Court ruling puts Britain in the dock

Democrat reporter

THE RECENT European Court of Human Rights ruling that the British government is guilty of having breached Article 2 of the European Convention on Human Rights in relation to the 1992 murder of Pat Finucane has further boosted demands for a full judicial inquiry into the circumstances surrounding the killing and allegations of collusion.

The court’s seven judges, including one from Britain, unanimously agreed that the police investigation into Finucane’s murder had been inadequate, lacked independence and raised “serious doubts as to the thoroughness or effectiveness with which the possibility of collusion had been pursued”.

The court’s ruling, delivered at the beginning of July, is an embarrassment for the Blair government. However, it has been widely welcomed by the Finucane family, nationalist politicians and human rights campaigners.

Ruling that the solicitor’s human rights had been violated in a number of ways, the judges also noted that, as later events were to demonstrate, “there were indications that informers working for Special branch or the security forces knew about, or assisted in the attack on Patrick Finucane”.

It also noted that the official inquest which followed Finucane’s murder had refused to accept evidence of threats made against the solicitor and “failed to address serious and legitimate concerns of the family and the public and cannot be regarded as providing an effective investigation into the incident or a means of identifying or leading to the prosecution of those responsible”.

The judges also criticised the role of the Director of Public Prosecutions (DPP) for failing to provide adequate reasons for “many decisions taken in relation to cases touching on the murder”.

Amnesty International, British Irish Rights Watch and the Committee on the Administration of Justice are among those who have renewed calls for the British government to establish immediately an independent, international public inquiry with full judicial powers of discovery and subpoena.

The human rights groups also want to see the full publication of all three Stevens reports and action to ensure that the DPP gives full reasons for the many controversial decisions related to the case.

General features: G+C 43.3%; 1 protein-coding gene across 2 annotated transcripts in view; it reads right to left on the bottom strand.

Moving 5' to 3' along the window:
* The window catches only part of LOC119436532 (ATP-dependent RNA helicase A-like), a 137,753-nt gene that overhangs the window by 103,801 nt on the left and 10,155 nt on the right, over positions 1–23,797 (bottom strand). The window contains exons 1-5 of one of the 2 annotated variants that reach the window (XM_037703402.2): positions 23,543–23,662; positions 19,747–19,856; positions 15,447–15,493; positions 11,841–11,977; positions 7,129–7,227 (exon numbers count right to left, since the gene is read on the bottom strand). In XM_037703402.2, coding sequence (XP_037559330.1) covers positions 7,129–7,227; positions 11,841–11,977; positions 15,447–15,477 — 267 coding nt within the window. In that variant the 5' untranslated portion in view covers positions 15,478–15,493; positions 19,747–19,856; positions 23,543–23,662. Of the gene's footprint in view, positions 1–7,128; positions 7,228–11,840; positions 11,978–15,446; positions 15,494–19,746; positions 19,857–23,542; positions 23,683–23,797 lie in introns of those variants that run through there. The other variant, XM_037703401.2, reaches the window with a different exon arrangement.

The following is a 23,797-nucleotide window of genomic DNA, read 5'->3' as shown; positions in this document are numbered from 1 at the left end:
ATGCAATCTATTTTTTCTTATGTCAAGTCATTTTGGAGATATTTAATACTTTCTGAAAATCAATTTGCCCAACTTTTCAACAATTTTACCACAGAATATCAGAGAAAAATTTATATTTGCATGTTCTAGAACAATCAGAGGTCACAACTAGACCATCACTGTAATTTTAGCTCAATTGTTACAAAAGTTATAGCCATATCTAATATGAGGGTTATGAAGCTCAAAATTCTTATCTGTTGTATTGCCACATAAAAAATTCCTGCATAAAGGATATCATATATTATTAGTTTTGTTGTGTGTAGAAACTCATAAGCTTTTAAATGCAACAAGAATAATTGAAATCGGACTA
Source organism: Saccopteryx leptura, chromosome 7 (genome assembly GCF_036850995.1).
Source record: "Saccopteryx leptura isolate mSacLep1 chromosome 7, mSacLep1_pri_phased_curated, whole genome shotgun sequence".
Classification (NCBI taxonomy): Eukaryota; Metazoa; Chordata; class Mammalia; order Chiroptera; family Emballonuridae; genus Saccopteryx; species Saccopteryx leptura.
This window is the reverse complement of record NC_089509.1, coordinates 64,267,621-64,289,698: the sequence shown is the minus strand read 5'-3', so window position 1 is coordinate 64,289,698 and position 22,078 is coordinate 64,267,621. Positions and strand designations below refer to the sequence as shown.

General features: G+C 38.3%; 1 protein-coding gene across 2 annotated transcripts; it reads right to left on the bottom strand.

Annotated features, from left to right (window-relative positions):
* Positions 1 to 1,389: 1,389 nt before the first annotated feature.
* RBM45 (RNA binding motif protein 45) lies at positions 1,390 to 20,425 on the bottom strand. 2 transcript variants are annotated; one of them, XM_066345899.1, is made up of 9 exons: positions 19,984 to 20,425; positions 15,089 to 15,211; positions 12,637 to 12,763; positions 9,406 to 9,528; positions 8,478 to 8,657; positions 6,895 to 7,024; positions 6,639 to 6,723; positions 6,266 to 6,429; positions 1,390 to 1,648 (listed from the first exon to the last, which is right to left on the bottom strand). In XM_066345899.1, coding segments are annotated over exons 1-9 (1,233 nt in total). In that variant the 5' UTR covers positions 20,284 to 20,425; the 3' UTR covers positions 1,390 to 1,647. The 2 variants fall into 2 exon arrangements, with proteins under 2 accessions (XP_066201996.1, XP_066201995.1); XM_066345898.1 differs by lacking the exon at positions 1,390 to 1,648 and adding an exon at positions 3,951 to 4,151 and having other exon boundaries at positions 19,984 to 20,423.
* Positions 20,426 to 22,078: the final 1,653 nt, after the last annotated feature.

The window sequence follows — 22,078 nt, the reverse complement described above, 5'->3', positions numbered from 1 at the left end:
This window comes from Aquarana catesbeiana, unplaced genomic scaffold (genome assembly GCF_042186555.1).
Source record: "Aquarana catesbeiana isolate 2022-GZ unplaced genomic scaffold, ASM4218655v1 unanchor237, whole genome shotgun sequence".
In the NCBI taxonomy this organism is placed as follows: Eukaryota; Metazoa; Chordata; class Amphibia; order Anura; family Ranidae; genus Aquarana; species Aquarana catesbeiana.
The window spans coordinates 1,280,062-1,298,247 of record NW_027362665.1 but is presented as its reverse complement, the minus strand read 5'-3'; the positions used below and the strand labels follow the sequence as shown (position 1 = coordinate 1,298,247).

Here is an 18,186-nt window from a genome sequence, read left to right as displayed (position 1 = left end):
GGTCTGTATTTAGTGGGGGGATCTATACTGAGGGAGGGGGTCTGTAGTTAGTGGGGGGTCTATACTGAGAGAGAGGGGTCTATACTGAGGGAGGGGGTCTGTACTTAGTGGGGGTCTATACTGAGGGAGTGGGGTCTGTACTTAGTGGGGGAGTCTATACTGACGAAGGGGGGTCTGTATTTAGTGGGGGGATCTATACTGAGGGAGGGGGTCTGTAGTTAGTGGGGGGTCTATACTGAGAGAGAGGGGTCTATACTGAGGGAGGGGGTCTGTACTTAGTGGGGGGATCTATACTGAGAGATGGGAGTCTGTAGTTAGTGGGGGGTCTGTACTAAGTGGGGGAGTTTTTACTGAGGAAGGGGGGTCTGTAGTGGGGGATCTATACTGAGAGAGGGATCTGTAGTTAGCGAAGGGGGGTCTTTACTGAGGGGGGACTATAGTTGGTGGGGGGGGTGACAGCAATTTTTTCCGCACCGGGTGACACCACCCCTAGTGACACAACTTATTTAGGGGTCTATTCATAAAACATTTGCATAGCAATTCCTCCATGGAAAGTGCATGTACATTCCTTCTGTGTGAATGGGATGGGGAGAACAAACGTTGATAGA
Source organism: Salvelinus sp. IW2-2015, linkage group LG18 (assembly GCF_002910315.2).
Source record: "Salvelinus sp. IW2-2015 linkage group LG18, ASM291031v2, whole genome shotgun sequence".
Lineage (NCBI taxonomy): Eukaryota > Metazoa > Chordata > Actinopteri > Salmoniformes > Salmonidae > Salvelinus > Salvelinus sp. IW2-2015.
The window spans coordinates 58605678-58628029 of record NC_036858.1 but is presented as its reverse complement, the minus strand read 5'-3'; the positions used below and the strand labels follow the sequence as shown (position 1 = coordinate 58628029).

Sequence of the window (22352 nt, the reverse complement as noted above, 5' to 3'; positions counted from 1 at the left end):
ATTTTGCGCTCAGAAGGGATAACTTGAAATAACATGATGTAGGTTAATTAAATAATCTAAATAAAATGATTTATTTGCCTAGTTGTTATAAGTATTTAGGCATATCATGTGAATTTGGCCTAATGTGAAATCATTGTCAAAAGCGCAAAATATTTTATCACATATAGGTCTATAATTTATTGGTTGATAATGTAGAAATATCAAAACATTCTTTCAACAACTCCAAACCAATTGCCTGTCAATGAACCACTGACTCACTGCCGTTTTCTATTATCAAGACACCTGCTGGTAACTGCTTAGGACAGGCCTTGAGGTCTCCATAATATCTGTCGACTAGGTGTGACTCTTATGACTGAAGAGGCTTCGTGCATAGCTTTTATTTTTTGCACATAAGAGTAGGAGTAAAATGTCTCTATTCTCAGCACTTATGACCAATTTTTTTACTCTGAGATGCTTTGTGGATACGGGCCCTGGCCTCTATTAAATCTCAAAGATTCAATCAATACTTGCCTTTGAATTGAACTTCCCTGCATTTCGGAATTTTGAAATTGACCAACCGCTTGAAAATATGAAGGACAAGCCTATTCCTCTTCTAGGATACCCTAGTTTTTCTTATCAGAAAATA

A spokesperson for the groups said that the judgement confirmed that there has been no effective investigation of the collusion in this murder. “The Finucane family has been waiting for fourteen years for justice. It is time the government stopped aiding and abetting those who have engaged in collusion and cover-ups and allowed the full truth to be told about this case by establishing a public inquiry.”

Responding to the court’s ruling on behalf of the Finucane family, Michael Finucane, son of the murdered solicitor, said:

“My family has never been afraid to put our case forward to be tested. Now we have a judgement from the highest court in Europe that his right to life was violated. The UK has been found wanting because they did not properly protect his life nor investigate his death. It is easy to see why they didn’t want to investigate this murder: they were the instigators and facilitators of it.
“The responsibility for this matter now rests squarely with the British government and how they will meet their obligations under the European Convention.” It remained to be seen how seriously the government would take its obligations under the convention.

Full details of the Finucane case can be found on the website of the Pat Finucane Centre at

<< | Up | >>

This document was last modified by David Granville on 2003-07-17 12:28:05.
Connolly Association, c/o RMT, Unity House, 39 Chalton Street, London, NW1 1JD
Copyright © 2003 Connolly Publications Ltd